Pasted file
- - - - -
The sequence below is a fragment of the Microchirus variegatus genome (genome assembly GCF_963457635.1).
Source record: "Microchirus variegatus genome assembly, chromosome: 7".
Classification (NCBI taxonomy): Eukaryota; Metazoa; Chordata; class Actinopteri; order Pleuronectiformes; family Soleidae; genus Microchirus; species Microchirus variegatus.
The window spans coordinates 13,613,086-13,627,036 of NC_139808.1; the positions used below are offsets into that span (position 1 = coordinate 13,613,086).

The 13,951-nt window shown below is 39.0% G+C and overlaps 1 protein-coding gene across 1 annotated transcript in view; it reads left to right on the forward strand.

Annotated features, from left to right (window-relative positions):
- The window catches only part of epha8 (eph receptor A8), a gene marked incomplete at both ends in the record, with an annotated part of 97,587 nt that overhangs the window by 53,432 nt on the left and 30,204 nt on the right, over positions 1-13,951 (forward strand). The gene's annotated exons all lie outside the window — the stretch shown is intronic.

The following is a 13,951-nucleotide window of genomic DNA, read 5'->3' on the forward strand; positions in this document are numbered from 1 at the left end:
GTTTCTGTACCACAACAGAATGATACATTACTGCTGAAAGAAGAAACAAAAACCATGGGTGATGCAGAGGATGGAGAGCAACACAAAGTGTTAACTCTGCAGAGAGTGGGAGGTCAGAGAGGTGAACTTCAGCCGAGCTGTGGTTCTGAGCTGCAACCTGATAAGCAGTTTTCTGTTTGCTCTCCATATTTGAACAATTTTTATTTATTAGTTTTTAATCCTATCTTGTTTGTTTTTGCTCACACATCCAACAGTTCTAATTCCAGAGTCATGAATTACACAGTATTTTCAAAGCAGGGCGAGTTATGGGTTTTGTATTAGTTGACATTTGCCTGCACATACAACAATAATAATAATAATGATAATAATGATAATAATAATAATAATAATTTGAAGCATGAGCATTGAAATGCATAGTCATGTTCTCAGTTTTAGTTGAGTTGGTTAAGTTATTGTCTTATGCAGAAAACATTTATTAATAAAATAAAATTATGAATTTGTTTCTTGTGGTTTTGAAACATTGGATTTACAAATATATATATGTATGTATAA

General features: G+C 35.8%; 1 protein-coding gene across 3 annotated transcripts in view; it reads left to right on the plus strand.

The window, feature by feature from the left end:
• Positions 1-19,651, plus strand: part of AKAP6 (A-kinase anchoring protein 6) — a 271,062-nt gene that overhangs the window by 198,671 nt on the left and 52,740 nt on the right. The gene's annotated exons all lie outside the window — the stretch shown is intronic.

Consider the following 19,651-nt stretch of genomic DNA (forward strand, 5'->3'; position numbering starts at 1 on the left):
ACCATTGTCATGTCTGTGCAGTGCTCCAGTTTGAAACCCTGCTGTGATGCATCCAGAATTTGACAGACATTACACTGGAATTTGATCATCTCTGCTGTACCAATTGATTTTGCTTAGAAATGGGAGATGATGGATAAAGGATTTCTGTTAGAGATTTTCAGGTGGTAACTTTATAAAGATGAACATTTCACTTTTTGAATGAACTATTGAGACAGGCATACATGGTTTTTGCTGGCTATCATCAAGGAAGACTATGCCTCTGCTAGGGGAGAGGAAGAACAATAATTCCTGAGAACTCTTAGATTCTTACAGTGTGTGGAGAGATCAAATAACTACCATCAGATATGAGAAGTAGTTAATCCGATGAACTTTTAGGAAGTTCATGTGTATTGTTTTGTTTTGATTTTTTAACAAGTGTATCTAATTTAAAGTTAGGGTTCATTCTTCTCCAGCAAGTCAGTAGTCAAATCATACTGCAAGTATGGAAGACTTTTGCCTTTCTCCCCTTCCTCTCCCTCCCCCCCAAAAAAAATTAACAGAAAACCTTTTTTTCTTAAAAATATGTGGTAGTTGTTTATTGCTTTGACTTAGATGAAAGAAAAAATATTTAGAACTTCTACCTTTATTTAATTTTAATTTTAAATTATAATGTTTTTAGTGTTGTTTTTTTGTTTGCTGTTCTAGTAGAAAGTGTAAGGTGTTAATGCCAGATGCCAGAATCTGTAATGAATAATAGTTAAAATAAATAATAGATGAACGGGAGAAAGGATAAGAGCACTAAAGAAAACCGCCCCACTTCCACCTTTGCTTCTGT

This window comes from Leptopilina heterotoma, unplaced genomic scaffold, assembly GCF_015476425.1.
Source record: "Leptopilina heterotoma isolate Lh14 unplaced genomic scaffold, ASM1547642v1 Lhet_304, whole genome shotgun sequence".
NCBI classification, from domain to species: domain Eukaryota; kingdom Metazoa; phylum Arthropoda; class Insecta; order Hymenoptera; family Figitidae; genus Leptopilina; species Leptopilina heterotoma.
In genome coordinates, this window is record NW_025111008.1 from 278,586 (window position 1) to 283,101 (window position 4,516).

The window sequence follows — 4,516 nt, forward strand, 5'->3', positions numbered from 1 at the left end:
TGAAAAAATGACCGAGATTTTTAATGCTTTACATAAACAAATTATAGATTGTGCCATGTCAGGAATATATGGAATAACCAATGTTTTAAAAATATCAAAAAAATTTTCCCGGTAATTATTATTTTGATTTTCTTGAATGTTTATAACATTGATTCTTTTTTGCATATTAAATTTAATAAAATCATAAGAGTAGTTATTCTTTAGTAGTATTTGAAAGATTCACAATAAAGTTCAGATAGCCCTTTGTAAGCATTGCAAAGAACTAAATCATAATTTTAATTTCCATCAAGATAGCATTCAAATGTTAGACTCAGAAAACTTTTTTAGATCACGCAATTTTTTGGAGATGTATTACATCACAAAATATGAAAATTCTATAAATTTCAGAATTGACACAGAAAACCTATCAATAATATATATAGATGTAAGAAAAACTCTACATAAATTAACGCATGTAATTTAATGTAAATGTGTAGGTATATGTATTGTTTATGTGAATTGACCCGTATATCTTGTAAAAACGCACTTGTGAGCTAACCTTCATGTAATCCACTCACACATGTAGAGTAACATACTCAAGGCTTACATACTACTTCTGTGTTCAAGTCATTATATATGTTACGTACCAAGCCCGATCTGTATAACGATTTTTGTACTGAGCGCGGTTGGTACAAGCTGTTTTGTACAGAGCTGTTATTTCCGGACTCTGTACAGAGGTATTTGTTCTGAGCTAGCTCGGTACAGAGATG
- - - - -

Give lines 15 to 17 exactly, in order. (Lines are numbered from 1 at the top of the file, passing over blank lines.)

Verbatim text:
This window comes from Leptopilina heterotoma, unplaced genomic scaffold, assembly GCF_015476425.1.
Source record: "Leptopilina heterotoma isolate Lh14 unplaced genomic scaffold, ASM1547642v1 Lhet_304, whole genome shotgun sequence".
NCBI classification, from domain to species: domain Eukaryota; kingdom Metazoa; phylum Arthropoda; class Insecta; order Hymenoptera; family Figitidae; genus Leptopilina; species Leptopilina heterotoma.